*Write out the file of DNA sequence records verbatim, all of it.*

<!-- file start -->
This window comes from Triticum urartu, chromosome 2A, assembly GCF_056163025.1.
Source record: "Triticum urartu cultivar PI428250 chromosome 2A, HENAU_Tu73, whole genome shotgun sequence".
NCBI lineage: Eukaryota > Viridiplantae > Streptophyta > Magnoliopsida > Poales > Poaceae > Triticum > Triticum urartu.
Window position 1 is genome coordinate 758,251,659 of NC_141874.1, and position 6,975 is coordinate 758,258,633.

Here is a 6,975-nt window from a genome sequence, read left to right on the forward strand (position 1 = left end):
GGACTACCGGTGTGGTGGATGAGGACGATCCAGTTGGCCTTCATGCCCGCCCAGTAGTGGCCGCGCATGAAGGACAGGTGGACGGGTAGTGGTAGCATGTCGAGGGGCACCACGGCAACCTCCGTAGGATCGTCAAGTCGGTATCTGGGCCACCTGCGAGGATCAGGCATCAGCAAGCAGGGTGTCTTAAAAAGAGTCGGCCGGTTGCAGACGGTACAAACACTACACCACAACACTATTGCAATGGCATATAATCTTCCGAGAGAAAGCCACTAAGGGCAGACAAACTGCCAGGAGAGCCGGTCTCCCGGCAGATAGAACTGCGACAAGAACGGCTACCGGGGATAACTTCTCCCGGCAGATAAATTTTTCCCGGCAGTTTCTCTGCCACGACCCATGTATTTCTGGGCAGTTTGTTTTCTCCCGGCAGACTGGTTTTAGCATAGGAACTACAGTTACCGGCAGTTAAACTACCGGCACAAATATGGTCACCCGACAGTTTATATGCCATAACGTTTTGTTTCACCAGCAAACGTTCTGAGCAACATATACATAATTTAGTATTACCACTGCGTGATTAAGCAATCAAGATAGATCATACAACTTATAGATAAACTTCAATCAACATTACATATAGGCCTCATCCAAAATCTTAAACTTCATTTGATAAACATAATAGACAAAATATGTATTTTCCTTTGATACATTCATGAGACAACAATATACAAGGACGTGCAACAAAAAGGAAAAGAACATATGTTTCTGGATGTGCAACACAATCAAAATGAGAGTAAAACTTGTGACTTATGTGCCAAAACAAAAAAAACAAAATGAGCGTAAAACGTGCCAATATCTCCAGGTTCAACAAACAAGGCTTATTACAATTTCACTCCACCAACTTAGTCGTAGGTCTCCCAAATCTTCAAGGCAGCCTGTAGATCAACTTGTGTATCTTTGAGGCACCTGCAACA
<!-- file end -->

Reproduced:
This window comes from Triticum urartu, chromosome 2A, assembly GCF_056163025.1.
Source record: "Triticum urartu cultivar PI428250 chromosome 2A, HENAU_Tu73, whole genome shotgun sequence".
NCBI lineage: Eukaryota > Viridiplantae > Streptophyta > Magnoliopsida > Poales > Poaceae > Triticum > Triticum urartu.
Window position 1 is genome coordinate 758,251,659 of NC_141874.1, and position 6,975 is coordinate 758,258,633.

Here is a 6,975-nt window from a genome sequence, read left to right on the forward strand (position 1 = left end):
GGACTACCGGTGTGGTGGATGAGGACGATCCAGTTGGCCTTCATGCCCGCCCAGTAGTGGCCGCGCATGAAGGACAGGTGGACGGGTAGTGGTAGCATGTCGAGGGGCACCACGGCAACCTCCGTAGGATCGTCAAGTCGGTATCTGGGCCACCTGCGAGGATCAGGCATCAGCAAGCAGGGTGTCTTAAAAAGAGTCGGCCGGTTGCAGACGGTACAAACACTACACCACAACACTATTGCAATGGCATATAATCTTCCGAGAGAAAGCCACTAAGGGCAGACAAACTGCCAGGAGAGCCGGTCTCCCGGCAGATAGAACTGCGACAAGAACGGCTACCGGGGATAACTTCTCCCGGCAGATAAATTTTTCCCGGCAGTTTCTCTGCCACGACCCATGTATTTCTGGGCAGTTTGTTTTCTCCCGGCAGACTGGTTTTAGCATAGGAACTACAGTTACCGGCAGTTAAACTACCGGCACAAATATGGTCACCCGACAGTTTATATGCCATAACGTTTTGTTTCACCAGCAAACGTTCTGAGCAACATATACATAATTTAGTATTACCACTGCGTGATTAAGCAATCAAGATAGATCATACAACTTATAGATAAACTTCAATCAACATTACATATAGGCCTCATCCAAAATCTTAAACTTCATTTGATAAACATAATAGACAAAATATGTATTTTCCTTTGATACATTCATGAGACAACAATATACAAGGACGTGCAACAAAAAGGAAAAGAACATATGTTTCTGGATGTGCAACACAATCAAAATGAGAGTAAAACTTGTGACTTATGTGCCAAAACAAAAAAAACAAAATGAGCGTAAAACGTGCCAATATCTCCAGGTTCAACAAACAAGGCTTATTACAATTTCACTCCACCAACTTAGTCGTAGGTCTCCCAAATCTTCAAGGCAGCCTGTAGATCAACTTGTGTATCTTTGAGGCACCTGCAACA